Music Therapy with Adolescents: An Interview with Dr. Katrina Skewes McFerran

Music Therapy with Adolescents: An Interview with Dr. Katrina Skewes McFerran

Adolescents are one of the most important populations served by music therapists. A teenager’s relationship to music holds immense therapeutic value, but can also be a tricky one to navigate. I find my own work with adolescents to be both rewarding and challenging. Serving a sensitive and impressionable generation is a privilege not to be taken lightly.

One resource that has helped my practice and understanding of music therapy with teens is the book  Adolescents, Music, and Music Therapy: Methods and Techniques for Clinicians, Educators and Students, by Dr. Katrina Skewes McFerran. As a music therapist, researcher, and educator, Dr. McFerran specializes in treating young people and has a breadth of knowledge to share about supporting adolescents with music therapy.

Can you share your story of how you came to specialize in music therapy with adolescents?

I honestly think it was the music that was the biggest draw card.  I have always been a pop music fan, and once it clicked that it would be possible to learn more of my favorite songs as a part of my work, I was enthusiastic.  That includes both contemporary pop, and classic hits that are still well known to young people.  Of course, this combined with opportunities that presented – I was the youngest professional in my workplace (a community based hospice care service) and so it was natural that I would be involved in providing bereavement care for children and teenagers. That led me to my PhD topic, which was exploring the experience of music therapy for bereaved teenagers, this time in schools.  A lot of things lined up to support this interest, but there was so little literature describing this kind of practice that I felt it was necessary to study it further myself.

What makes an adolescent’s relationship to music unique and/or important?

I think it is the combination of time and intense emotions.  Teenagers listen to more music than any other generation.  In addition, they are experiencing hormonal triggers for the first time, and for some young people, this can be a very emotional experience.  Combined with their desire to focus more on their peers than family, and to share in activities that help them identify with one another, it all seems to point to music really.  Suvi Saarikallio (see Laiho, 2004) wrote a great article in the Nordic Journal of Music Therapy that summarises the literature on this topic.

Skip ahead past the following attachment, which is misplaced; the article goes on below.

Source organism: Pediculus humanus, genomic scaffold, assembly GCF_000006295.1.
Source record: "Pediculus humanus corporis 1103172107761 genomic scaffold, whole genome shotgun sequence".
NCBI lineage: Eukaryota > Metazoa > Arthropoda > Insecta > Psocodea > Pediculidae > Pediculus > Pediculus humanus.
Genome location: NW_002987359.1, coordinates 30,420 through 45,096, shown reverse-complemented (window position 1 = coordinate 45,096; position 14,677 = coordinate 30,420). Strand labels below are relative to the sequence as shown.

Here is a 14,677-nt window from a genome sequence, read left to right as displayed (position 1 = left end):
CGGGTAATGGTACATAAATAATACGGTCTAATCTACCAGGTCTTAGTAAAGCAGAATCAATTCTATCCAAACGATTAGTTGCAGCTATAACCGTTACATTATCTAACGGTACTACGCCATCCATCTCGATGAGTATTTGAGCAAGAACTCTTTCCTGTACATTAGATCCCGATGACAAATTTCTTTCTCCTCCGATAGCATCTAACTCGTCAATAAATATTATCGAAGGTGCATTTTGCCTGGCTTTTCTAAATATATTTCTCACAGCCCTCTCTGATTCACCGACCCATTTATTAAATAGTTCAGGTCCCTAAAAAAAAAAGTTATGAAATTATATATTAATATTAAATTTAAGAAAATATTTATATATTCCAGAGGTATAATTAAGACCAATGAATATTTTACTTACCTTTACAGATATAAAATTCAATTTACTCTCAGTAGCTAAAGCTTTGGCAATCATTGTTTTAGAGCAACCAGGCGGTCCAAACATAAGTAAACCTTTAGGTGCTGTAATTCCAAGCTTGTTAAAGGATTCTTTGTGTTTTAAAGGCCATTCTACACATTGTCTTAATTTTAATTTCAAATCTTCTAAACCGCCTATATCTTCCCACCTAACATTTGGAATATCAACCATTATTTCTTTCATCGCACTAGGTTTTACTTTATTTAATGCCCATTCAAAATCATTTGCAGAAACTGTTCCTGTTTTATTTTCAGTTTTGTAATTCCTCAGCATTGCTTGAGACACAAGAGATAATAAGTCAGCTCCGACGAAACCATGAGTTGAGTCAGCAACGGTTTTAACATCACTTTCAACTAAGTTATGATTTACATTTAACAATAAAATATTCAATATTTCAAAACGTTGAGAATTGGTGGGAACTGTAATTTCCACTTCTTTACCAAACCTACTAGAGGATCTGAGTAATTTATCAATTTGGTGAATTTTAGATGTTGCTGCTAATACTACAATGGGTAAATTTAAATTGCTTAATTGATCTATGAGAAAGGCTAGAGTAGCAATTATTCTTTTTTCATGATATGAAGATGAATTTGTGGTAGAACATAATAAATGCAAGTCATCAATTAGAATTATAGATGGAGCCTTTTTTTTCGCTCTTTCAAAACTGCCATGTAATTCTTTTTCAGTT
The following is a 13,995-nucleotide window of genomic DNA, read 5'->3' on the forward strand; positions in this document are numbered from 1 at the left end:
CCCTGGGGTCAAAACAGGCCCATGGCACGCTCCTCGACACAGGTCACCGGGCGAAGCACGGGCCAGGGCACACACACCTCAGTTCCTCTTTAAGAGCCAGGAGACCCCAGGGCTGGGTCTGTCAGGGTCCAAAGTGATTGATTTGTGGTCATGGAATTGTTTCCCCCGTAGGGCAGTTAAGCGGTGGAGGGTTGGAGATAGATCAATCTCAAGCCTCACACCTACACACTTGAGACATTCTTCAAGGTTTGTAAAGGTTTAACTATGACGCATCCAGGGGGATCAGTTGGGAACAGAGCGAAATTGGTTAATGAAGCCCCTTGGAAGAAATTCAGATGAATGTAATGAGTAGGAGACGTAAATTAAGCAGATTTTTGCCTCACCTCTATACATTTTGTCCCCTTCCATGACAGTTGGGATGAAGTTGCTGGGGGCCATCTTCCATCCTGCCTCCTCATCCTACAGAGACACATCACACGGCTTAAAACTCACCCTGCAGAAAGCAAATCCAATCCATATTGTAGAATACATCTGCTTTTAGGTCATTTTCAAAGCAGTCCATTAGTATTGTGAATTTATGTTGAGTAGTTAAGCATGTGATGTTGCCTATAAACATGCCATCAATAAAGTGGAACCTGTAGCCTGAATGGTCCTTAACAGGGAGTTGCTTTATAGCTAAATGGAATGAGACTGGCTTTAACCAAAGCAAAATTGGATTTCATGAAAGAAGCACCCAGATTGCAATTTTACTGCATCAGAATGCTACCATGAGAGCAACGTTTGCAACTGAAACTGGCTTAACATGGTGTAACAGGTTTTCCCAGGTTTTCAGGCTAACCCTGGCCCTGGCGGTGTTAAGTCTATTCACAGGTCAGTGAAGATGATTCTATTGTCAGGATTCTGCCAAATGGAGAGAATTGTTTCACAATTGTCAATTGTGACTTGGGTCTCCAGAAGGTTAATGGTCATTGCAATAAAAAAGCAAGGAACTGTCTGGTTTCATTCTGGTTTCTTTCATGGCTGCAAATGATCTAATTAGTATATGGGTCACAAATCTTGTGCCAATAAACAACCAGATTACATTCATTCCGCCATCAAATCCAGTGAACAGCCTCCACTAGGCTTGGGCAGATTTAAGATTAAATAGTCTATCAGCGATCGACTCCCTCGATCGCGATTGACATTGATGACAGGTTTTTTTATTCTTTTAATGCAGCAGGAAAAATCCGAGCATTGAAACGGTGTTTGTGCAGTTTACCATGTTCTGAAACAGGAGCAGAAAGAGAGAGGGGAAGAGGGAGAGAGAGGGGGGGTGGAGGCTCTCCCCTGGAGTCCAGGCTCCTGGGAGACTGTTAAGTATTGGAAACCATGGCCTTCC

What are some of your favorite music therapy interventions to facilitate with adolescents struggling with depression?

Like all music therapists, I would need to get to know the young person/people before we could decide how we might use music.  So I am purposefully avoiding the word ‘intervention’ because I favor collaborative, mutually agreed therapy processes over expert-determined practices.  I am also placing the individual and their context as a more powerful influence over the potential of therapy than their diagnosis, since people deal with illness in different ways, and depending on the support networks they have available to them.  All that said, I do seem to use song writing more often than anything else.  The combination of original words and music seems to serve many teenagers well, and they can choose which they place more emphasis on – it may be essentially an electronic piece with a lyric riff, or it might be a whole narrative with a simple song structure sitting underneath it.  I wrote a whole book about this, called Adolescents, Music and Music Therapy (2010) if you’d like to read more about it.